Skip to content Skip to cookie consent
Skip to content

Maghoo’s fifth baby survives

‘At last the joy of seeing a living child in my lap!’ Maghoo was delighted to have her first baby boy delivered at home by a trained traditional birth attendant (TBA).

A nurse checks the baby’s heartbeat. Photo: Richard Hanson/Tearfund

From: Maternal health – Footsteps 91

How to help families and communities provide crucial support for women before and during childbirth

‘At last the joy of seeing a living child in my lap!’ Maghoo was delighted to have her first baby boy delivered at home by a trained traditional birth attendant (TBA).

Maghoo has to work with her husband and mother-in-law in the fields as men do and she has to cook for a large family. Poverty and poor health practice often threaten her. ‘Life is hard and without the proper knowledge and health awareness we rural people are blind,’ she says.

Maghoo lost her first four babies during home-based deliveries by an untrained TBA in the community. During her pregnancies, she had to walk long distances, sometimes in desert areas, to offer sacrifices, because her family believed that she had an evil spirit in her womb. They spent almost all their savings and sold their animals to try to get rid of the evil spirit. After eight years of marriage she could not give a baby to the family, who wished to see a baby born to their eldest son. Maghoo became very lean and anaemic. 

The family started telling her husband to marry another wife, since she was not able to have any children for the family.

In the meantime the family had to move to another village. In this village there was a trained TBA who provided information about mother and child health, hygiene and safer childbirth.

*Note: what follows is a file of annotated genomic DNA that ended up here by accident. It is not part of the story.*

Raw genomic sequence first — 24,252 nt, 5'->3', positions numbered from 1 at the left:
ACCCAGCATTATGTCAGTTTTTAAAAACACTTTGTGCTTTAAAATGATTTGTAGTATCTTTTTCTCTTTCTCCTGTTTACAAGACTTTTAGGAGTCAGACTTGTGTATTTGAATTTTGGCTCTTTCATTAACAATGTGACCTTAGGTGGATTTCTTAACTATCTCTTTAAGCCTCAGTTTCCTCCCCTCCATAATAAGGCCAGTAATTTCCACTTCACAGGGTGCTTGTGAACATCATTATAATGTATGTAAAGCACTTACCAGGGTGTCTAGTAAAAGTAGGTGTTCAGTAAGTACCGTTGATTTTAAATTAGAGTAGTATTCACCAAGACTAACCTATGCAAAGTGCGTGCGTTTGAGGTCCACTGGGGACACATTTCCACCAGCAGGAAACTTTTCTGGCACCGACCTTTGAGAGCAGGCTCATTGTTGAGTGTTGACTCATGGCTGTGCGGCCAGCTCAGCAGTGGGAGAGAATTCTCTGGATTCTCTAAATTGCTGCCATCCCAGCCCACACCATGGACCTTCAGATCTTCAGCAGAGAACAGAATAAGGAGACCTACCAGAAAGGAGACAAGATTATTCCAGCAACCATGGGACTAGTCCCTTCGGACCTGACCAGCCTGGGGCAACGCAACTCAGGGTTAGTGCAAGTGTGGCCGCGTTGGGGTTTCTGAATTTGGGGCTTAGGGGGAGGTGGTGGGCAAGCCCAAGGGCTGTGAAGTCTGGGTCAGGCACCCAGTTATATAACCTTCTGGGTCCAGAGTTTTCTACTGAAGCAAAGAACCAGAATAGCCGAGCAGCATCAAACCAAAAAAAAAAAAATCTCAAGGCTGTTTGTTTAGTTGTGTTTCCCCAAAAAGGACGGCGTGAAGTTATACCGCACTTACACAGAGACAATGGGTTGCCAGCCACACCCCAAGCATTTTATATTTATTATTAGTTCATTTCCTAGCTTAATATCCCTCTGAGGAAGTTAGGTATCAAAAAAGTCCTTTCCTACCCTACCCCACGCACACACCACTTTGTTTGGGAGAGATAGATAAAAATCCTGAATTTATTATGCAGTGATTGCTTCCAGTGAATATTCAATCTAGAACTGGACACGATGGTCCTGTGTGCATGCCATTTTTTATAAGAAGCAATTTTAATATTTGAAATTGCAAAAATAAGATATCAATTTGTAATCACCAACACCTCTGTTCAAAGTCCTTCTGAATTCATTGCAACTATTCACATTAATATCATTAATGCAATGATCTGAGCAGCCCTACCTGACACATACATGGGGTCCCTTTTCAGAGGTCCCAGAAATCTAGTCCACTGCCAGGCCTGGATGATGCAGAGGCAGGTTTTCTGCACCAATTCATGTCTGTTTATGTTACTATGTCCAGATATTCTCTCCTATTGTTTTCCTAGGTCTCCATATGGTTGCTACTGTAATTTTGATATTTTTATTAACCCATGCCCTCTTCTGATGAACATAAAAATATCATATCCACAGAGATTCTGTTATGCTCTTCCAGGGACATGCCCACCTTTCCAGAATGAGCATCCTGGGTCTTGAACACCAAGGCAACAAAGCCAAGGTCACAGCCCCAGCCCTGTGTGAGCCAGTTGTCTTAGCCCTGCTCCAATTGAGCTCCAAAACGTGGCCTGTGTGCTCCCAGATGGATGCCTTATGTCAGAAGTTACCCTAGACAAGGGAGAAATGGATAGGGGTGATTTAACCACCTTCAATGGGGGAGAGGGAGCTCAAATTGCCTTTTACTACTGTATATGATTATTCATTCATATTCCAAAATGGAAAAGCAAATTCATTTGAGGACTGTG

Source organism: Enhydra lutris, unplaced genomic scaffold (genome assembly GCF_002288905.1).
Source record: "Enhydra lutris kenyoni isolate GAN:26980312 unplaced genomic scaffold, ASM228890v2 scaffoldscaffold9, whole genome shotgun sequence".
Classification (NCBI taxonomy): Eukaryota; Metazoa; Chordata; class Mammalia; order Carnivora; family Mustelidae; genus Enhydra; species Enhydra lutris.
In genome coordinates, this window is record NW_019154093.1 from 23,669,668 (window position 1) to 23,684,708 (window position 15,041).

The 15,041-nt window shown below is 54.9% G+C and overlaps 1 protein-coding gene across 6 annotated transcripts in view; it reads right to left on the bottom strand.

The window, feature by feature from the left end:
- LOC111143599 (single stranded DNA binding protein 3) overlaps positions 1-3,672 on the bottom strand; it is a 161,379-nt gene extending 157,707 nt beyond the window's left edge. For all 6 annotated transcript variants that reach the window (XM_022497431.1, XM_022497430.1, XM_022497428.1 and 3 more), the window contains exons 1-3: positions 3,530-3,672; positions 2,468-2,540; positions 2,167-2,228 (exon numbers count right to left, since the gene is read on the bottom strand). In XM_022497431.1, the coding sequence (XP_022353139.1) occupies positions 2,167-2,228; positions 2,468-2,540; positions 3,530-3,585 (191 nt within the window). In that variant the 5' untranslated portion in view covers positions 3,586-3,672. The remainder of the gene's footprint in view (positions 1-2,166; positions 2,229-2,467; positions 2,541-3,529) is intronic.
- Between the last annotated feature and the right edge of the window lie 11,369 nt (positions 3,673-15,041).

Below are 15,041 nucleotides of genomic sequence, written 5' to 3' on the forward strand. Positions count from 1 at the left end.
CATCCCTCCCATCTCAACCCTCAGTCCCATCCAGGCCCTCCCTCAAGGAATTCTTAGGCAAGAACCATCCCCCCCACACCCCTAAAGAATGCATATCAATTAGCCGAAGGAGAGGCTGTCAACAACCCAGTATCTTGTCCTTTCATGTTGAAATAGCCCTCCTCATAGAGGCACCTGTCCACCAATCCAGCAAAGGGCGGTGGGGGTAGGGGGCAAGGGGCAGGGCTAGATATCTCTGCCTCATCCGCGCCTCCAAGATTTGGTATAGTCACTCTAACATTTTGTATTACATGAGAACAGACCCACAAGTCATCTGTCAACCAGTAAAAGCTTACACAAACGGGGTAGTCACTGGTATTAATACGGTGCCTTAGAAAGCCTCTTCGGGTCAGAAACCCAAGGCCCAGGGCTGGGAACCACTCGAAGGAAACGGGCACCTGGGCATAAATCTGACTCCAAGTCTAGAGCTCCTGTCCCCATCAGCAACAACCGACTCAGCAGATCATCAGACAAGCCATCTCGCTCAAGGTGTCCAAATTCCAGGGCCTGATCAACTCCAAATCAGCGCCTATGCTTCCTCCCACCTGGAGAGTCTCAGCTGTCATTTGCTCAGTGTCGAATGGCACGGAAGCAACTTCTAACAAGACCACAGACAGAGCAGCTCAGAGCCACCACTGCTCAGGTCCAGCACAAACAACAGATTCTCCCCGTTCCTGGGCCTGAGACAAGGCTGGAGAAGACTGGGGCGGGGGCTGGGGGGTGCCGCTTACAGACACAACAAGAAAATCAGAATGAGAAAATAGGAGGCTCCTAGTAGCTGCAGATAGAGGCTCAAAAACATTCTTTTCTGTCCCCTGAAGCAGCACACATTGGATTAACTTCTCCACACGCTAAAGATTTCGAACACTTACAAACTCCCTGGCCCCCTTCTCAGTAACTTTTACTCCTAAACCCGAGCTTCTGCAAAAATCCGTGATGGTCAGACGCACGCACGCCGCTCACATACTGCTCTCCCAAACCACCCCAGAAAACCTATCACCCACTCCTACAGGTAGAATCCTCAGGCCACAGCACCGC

Maghoo, pregnant again, was visited by the trained TBA, who saw that she was lean and anaemic and found complications. The next week a SaCHA (Sahara Community Health Associations) health team visited the village. During the men’s awareness session about maternal and child health, Maghoo’s husband took great interest and asked many questions. He shared his wife’s problem, discovered the facts and was pleased to get answers. He became motivated and took his wife to SaCHA’s women’s motivator and midwife who provided them with basic mother and child health care awareness, which changed their practices and their attitude towards safe delivery. Then, with the help of the TBA, she was taken to the nearest hospital regularly for antenatal care during her pregnancy. Her husband arranged and paid for the rickshaw transport. She visited a midwife regularly and received proper care and diet. Eventually she delivered a baby boy. 

The family and husband were all delighted to see their first son. After learning from the maternal and child health counselling, they stopped all the wrong practices. Her husband is now not willing to consider marrying another woman. He allows Maghoo to use family planning and visit health teams – he even happily takes her to the clinics.

Maghoo was the victim of a lack of knowledge and of men’s power and control in women’s lives. 

The two things that made a difference for Maghoo in her fifth pregnancy were:

  • her husband’s care and wise decisions during her pregnancy 
  • care from a midwife and a trained TBA who helped her get medical advice during pregnancy.

The SaCHA team are continuing to run awareness programmes in communities on maternal and child health for men as well as for women. They show skits (short dramas), share messages, tell stories and involve the men who attend. Maghoo and her husband are now SaCHA volunteers, who themselves refer women and men to attend community meetings. 

Imroze Goel is the Coordinator at SaCHA (Sahara Community Health Associations), Diocese of Hyderabad, Kunri, Pakistan. Maghoo’s name has been changed.